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On Wed, 24 May 2017 19:56:33 -0400
"Brian Grawburg" <> dijo:

I am in the process of converting 177 pages of my study notes on the
NT book of Romans from Lotus WordPro to LibreOffice. I have two more
large "books" to convert after this.  I've thought about breaking it
up into 4 smaller sections because it takes several seconds to go from
page to page. There are several different type faces, including Greek,
which may slow things down. I've also wondered about not using
LibreOffice and using Scribus instead because the documents are so
large.  Comments?

Scribus is famous for being slow, although there have been some
improvements recently. The speed problems with Scribus are due to its
text abilities (far more options than LO), which are great for layout
and design, but in order to give the viewer a WYSIWYG screen it redraws
text letter by letter. The common wisdom is to break up the document
into smaller chunks (e.g., separate documents for each chapter), then
export each as a PDF and use other tools to assemble the PDFs into the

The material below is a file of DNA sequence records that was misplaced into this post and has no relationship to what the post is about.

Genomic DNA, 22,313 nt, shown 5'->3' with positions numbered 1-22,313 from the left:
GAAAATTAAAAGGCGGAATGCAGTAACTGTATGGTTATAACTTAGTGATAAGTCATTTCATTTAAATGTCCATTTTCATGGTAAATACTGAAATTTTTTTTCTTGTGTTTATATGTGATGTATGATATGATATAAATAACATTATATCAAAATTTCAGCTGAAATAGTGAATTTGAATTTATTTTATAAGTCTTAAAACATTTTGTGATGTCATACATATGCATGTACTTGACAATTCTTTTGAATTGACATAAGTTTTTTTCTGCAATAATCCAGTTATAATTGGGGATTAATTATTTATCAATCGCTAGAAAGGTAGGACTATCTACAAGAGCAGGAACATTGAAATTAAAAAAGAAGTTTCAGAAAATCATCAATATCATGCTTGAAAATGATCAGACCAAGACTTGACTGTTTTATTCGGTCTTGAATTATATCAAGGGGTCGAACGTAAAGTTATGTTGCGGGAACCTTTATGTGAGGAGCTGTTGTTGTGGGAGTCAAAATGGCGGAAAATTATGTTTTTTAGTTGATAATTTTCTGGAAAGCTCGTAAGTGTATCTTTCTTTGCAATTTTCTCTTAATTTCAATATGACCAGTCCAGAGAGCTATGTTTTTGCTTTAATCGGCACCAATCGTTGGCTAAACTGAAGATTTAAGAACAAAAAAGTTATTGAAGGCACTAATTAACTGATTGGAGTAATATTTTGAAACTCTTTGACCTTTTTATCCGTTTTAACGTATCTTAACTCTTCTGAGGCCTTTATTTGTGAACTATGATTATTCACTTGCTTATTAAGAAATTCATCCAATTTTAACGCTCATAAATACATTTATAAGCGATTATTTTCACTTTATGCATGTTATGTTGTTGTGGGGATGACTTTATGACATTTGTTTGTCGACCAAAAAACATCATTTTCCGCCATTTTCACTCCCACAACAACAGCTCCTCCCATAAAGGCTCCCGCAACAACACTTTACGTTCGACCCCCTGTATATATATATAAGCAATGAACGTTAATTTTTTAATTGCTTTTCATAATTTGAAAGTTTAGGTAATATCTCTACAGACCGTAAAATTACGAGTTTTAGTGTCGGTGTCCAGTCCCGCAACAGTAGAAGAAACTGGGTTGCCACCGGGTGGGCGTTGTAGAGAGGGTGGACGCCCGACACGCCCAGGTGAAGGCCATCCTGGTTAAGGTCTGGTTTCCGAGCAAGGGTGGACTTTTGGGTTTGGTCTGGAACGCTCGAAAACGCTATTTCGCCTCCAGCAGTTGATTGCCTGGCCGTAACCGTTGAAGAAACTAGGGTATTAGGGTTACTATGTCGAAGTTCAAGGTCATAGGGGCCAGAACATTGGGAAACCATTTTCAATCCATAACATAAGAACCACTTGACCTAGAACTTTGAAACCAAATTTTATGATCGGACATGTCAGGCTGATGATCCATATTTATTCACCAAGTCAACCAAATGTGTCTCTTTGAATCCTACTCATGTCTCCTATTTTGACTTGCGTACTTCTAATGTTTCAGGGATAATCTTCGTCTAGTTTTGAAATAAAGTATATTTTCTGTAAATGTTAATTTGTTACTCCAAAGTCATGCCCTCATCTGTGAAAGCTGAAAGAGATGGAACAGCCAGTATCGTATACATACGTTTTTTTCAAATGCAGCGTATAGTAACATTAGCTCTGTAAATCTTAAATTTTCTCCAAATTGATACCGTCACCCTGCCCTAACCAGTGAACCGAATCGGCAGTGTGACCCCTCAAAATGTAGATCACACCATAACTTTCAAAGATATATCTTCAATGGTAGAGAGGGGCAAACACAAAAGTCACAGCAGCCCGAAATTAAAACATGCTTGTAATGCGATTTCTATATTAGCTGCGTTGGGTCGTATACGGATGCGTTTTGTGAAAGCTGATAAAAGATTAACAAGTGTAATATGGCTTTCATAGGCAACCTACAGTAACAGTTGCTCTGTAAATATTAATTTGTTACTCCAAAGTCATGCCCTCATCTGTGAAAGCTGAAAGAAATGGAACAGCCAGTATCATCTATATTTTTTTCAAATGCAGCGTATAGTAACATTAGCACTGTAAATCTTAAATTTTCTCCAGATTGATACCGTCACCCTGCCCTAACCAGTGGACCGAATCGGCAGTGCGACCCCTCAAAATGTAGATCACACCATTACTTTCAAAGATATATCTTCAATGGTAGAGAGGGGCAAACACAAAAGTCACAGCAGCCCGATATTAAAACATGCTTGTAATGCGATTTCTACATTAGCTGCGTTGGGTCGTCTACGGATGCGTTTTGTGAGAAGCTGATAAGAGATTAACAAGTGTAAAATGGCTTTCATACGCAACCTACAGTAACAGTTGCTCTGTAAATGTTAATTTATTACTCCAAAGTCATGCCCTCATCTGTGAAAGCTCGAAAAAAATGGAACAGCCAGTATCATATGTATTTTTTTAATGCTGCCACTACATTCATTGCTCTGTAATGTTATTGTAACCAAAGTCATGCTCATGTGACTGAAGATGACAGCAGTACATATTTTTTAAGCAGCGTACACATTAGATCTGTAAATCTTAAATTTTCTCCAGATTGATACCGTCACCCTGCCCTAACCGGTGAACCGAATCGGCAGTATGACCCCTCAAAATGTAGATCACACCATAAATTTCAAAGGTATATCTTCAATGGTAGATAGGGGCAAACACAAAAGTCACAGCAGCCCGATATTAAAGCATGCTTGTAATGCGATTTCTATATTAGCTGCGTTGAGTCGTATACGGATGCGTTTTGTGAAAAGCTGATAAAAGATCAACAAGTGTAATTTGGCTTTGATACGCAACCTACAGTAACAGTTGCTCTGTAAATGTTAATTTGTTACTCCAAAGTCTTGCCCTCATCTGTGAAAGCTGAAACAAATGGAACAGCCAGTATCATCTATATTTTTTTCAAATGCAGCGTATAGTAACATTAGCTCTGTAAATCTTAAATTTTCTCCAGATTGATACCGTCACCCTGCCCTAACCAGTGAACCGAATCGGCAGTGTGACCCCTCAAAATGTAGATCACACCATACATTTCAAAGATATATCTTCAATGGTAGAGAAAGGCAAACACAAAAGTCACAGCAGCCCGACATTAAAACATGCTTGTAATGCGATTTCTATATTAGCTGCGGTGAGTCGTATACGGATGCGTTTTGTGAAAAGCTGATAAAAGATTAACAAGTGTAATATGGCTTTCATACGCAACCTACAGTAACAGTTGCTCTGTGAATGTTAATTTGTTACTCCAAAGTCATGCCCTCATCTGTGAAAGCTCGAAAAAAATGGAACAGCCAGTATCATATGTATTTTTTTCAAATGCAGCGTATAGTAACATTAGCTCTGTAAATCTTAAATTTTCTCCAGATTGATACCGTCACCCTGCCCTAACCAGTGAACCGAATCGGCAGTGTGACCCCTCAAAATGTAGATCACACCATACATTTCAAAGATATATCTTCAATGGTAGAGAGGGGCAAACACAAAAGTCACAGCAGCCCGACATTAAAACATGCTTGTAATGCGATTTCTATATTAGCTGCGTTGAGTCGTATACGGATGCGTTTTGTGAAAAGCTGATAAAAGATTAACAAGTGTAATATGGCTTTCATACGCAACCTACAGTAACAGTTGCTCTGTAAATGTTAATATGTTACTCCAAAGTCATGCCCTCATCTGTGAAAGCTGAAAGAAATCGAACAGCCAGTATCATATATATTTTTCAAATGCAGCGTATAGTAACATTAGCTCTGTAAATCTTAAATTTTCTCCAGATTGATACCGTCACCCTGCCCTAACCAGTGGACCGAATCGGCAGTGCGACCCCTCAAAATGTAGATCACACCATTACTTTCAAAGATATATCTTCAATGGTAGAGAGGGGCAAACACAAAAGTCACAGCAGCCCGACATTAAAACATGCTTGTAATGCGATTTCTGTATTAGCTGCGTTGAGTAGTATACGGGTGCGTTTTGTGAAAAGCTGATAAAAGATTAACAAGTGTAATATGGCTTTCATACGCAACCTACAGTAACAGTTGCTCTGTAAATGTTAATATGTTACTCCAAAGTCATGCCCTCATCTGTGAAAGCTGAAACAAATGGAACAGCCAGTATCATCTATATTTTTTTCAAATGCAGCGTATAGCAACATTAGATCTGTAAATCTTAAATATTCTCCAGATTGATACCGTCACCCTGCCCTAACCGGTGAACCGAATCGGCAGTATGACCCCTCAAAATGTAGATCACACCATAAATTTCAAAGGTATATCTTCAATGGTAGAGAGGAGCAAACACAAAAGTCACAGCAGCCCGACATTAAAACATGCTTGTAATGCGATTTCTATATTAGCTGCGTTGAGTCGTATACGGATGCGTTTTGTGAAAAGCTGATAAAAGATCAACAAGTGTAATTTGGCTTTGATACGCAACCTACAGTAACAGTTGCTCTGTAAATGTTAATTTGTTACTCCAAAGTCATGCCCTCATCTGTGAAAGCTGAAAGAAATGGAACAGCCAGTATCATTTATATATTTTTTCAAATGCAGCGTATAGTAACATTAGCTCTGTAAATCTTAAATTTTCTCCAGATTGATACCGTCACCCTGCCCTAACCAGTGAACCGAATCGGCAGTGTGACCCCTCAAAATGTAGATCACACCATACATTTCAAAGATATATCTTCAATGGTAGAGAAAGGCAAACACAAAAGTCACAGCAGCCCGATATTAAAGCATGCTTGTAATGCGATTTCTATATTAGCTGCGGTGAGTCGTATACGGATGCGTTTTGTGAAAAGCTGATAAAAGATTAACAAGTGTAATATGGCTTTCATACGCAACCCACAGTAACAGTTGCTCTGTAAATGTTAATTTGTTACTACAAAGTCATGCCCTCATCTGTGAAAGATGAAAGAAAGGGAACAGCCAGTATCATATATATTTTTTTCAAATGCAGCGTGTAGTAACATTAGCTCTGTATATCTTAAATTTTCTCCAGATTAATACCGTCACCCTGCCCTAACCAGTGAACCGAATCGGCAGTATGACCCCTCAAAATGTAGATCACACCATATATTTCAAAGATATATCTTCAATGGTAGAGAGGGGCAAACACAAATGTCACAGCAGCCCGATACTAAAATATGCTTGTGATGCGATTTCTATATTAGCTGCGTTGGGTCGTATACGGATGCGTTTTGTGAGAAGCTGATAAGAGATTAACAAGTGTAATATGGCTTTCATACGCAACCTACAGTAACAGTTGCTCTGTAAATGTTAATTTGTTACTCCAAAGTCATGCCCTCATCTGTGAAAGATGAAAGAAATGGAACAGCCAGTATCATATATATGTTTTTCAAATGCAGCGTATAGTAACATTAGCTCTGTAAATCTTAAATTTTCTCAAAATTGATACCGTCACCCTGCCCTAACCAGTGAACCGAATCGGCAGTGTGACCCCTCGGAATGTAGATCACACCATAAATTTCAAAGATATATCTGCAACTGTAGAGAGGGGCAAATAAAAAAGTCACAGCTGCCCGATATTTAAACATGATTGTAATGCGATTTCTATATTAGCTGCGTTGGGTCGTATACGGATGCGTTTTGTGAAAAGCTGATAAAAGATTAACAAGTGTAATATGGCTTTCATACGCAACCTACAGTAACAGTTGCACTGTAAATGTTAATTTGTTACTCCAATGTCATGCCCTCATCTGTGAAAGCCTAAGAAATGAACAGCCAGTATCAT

final document. There are additional tricks as well, but they are too
detailed to describe here.

I should add another mantra of Scribus users: Scribus is a layout tool;
not a word processor. You do your writing in your word processor, your
images in the GIMP or Inkscape, and assemble them in Scribus. Its
import filter for ODT files preserves styles (adapting them to Scribus
conventions), but not much else, e.g., page numbers and images are
ignored. When I write a document that I know I will eventually want to
lay out in Scribus I write it in LO, applying the styles that I know I
will want in Scribus, but I don't bother with the details of the style
in LO - I just want the text tagged with the style because I'm going to
change/enhance it once the text is in Scribus anyway.

I must also mention the Scribus listserv, because this is a LO list
where Scribus discussions border on being off topic: 
Scribus Mailing List:
Edit your options or unsubscribe:
See also:

And finally I should mention TeX. (The X is pronounced as a voiceless
velar fricative, e.g., the ch in German 'ach,' and in written form the
X is supposed to be below the baseline.) TeX was originally conceived
as a way to produce academic documents like dissertations and theses,
where it still shines today. It has many devotees and there are a great
many add-ons and utilities, e.g., Latex, Lyx, inter multa alia. I don't
have listserve or website information handy because I don't use TeX
personally, but I'm sure there are plenty of such resources online.

Good luck with your project!

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